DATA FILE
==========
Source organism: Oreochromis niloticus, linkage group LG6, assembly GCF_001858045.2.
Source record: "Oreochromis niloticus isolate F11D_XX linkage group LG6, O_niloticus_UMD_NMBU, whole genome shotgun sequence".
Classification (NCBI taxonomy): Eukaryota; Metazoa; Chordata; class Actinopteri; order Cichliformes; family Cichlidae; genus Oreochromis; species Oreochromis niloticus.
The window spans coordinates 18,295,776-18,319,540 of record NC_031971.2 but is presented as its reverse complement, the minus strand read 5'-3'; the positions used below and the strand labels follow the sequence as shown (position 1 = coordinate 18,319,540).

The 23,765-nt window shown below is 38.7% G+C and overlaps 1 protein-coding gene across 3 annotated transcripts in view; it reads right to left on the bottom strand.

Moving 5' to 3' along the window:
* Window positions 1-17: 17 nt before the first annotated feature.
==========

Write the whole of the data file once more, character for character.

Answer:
Source organism: Oreochromis niloticus, linkage group LG6, assembly GCF_001858045.2.
Source record: "Oreochromis niloticus isolate F11D_XX linkage group LG6, O_niloticus_UMD_NMBU, whole genome shotgun sequence".
Classification (NCBI taxonomy): Eukaryota; Metazoa; Chordata; class Actinopteri; order Cichliformes; family Cichlidae; genus Oreochromis; species Oreochromis niloticus.
The window spans coordinates 18,295,776-18,319,540 of record NC_031971.2 but is presented as its reverse complement, the minus strand read 5'-3'; the positions used below and the strand labels follow the sequence as shown (position 1 = coordinate 18,319,540).

The 23,765-nt window shown below is 38.7% G+C and overlaps 1 protein-coding gene across 3 annotated transcripts in view; it reads right to left on the bottom strand.

Moving 5' to 3' along the window:
* Window positions 1-17: 17 nt before the first annotated feature.